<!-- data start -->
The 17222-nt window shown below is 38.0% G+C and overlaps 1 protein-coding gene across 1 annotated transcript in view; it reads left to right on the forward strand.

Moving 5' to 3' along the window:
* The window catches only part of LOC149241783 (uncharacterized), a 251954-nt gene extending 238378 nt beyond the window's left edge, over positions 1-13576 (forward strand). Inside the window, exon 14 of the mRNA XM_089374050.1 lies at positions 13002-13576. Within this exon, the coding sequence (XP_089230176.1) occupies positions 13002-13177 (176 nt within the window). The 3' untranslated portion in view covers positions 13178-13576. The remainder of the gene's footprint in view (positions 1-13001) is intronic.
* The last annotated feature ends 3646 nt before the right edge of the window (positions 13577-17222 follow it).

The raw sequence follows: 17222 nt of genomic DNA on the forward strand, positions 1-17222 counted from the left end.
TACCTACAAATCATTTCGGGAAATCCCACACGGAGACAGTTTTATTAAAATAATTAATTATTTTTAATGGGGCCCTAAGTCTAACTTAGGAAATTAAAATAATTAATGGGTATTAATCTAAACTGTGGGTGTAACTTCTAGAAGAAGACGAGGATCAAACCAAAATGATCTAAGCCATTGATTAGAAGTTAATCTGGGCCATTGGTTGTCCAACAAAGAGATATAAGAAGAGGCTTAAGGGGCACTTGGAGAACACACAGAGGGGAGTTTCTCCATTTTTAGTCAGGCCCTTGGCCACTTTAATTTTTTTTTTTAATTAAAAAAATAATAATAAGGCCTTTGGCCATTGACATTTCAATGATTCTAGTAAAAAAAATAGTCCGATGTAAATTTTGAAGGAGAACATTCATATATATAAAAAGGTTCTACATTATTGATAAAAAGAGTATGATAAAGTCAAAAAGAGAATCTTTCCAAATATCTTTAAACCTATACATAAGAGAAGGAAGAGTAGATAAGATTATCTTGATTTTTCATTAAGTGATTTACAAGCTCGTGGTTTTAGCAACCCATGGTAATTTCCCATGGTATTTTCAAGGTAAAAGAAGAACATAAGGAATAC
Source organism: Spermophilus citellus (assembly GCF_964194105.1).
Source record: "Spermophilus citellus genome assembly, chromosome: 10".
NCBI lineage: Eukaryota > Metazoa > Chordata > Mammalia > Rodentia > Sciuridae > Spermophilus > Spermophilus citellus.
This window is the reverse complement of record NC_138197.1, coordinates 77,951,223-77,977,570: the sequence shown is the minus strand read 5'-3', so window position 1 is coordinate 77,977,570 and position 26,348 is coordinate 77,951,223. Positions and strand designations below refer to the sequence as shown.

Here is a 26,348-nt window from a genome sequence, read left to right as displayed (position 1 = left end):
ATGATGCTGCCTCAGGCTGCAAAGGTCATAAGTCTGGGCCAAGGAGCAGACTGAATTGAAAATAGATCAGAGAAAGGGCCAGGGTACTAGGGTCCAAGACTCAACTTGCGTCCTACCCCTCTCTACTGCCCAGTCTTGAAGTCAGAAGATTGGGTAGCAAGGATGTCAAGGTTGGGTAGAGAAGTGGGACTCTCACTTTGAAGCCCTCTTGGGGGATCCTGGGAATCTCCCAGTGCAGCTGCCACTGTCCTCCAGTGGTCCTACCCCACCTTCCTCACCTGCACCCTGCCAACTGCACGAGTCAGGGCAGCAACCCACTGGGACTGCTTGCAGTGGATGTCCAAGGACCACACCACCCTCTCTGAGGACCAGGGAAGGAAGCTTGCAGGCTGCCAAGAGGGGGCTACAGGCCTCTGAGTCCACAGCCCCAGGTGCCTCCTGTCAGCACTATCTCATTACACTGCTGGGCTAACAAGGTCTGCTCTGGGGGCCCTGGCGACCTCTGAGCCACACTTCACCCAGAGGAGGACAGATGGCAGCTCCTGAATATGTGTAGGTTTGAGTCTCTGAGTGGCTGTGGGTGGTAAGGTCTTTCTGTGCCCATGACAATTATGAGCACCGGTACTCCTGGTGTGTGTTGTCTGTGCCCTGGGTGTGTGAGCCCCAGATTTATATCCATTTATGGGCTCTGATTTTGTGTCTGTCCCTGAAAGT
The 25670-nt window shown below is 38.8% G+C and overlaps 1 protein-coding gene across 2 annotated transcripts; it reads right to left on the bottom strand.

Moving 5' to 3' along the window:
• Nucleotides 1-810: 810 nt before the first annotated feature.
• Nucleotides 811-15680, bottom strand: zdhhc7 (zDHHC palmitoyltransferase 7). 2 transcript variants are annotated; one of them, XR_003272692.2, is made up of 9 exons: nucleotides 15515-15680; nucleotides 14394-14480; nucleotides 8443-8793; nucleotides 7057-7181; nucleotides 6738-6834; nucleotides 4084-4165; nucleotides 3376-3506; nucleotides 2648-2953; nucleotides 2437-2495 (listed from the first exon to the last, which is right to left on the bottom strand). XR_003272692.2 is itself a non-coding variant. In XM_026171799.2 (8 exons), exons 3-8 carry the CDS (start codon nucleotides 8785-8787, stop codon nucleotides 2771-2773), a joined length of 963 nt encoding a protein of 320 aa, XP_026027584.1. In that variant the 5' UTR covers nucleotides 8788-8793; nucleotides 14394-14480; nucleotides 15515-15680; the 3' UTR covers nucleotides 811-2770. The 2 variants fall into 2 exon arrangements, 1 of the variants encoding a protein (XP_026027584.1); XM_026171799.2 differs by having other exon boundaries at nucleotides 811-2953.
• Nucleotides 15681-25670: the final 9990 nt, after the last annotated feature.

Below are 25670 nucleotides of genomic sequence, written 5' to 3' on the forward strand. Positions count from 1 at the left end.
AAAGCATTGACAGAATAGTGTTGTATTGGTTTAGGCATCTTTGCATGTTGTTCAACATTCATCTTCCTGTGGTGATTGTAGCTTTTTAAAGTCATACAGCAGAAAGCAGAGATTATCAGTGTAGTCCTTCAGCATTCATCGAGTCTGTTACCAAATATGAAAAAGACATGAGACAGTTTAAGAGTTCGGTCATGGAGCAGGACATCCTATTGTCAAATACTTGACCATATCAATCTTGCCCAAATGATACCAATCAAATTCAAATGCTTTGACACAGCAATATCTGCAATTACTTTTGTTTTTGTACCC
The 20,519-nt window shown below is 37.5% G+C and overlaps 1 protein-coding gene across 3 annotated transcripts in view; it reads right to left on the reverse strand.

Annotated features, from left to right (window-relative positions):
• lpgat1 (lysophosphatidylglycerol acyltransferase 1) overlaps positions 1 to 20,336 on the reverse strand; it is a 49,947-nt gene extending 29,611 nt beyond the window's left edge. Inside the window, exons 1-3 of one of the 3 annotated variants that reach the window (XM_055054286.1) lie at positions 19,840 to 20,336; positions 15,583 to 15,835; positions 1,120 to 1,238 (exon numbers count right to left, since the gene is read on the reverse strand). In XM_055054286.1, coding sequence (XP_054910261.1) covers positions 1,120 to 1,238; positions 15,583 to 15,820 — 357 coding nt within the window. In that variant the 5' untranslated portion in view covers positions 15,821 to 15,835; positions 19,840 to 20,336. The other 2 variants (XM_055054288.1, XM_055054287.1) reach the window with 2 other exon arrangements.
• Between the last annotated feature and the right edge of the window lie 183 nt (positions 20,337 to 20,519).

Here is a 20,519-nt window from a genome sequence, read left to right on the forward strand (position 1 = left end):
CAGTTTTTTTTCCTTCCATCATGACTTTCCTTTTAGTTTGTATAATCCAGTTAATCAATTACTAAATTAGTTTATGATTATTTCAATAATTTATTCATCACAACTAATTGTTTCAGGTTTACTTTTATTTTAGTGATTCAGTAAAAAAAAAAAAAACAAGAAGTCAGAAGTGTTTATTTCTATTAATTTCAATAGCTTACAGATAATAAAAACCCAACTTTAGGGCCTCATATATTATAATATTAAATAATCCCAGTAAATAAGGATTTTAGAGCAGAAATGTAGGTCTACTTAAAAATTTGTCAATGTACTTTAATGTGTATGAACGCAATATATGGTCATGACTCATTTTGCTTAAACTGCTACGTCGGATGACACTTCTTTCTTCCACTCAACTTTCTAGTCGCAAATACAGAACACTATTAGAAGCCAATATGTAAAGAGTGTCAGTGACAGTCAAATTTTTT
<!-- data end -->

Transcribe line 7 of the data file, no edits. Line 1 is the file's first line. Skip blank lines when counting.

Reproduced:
Source organism: Spermophilus citellus (assembly GCF_964194105.1).